|These two terraced buiuldings together, represent a microcosm of the life of the street. Originally built in the 1870s as residences, they have subsequently been converted to a variety of uses.|
The doorway to the left of Sinclair's Newsagent and Circulating Library leads to Stanley &and Sedgwick, estate agents. The partly obscured noticeboard reads, "Agents - Flats, Rooms, Board and Residence", a reminderthat the residential population of the area was one of Sydney's most transient. Sinclair's sold papers but, obviously, a lot more besides. In the window there are mirrors, fishing tackle, magazines, clocks, and a sign for a locksmith.
This is the kind of shop Kylie Tennant had in mind when writing of Bud's shop in Foveaux, where it is possible to find anything from "foish-hooks to scent ... fireworks, tobacco, chocolate mice, bootlaces, plaster statuettes, ink bottles, novelties, and hairpins, all jumbled together with skipping ropesor tin whistles".
Behind Sinclair's is the American Cleaners and Pressers, one of six such establishments in William Street, a concentration which further emphasises its service nature. Upstairs, Joseph V. Collier, who has the head-lease on the whole building runs a boarding house. Council records show that in 1916 Ada Aspinall, Emily Tyrell,John Laughlin, and Neil Herbert were lodging there.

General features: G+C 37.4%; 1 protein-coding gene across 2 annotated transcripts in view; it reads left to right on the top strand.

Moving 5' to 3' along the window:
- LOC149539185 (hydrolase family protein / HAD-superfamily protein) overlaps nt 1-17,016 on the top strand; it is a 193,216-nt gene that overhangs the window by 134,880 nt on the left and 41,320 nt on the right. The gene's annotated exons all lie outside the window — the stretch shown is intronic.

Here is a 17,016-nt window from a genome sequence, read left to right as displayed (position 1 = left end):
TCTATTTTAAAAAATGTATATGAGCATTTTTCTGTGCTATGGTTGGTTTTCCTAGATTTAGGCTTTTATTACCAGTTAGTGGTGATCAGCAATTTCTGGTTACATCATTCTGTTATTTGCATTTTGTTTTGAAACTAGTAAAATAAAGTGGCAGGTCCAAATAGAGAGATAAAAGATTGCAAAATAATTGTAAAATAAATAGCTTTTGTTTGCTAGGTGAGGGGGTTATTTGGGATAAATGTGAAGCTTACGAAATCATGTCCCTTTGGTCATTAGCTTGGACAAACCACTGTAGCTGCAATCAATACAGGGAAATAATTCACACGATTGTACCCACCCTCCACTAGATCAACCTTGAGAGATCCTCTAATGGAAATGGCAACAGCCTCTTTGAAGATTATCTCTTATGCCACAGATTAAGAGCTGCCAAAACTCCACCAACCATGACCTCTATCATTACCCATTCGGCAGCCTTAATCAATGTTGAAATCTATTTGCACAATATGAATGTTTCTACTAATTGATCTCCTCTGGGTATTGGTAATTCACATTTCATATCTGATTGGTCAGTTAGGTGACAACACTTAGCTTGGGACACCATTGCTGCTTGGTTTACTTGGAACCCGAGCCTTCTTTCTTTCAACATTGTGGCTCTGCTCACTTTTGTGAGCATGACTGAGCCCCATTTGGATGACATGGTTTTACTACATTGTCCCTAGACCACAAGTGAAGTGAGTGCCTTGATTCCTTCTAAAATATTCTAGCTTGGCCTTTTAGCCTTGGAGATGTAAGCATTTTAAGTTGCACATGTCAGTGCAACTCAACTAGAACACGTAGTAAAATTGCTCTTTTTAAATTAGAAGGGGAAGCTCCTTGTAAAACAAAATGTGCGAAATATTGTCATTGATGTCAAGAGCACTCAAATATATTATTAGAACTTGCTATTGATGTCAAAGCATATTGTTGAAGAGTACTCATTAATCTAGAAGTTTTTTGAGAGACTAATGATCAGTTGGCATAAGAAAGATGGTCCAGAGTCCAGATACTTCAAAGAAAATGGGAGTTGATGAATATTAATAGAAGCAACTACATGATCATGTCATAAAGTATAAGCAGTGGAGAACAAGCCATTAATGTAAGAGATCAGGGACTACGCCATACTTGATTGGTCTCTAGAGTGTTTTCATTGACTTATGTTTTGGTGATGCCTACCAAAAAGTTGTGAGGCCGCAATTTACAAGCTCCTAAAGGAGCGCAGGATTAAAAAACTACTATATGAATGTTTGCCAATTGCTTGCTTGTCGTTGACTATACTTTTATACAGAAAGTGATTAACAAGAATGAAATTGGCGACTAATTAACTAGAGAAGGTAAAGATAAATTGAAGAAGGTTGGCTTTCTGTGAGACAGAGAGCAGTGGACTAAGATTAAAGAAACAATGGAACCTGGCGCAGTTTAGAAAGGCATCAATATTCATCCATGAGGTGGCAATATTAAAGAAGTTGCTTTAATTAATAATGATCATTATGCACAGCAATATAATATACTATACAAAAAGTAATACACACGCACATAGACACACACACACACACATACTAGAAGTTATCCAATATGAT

Number 227 is a much more formal affair, having been converted by the English, Scottish and Australian Bank to look as a bank was supposed to be - conservative, secure, serious. Upstais, behind lattice screen and woodn Venetian blinds, lived H. Hewlwtt, the bank's manager, with his family.
The pair of houses are of brick with slate roofs. The brick is rendered and the details - the mouldings, cornice, and windows - are painted in contrasting colours. They belong to the estate of the late John Maloney and, according to the Council's valuer, could expect to be rented for about £6 per week each.
The young man with newspaper stands in a pose characteristic of many "men about town" in this period. As we pass down the street we will notice a number of others of similar stance, hands held high in pockets, hat worn forward, a stance not quite larrikin but certainly not middle-class - the sort of young Sydneysider recently emancipated from "the push", the corner larrikin on his way to "settling down", the young man so frequently evpoked in Lewis Stone's memorable novel Jonah published in 1911.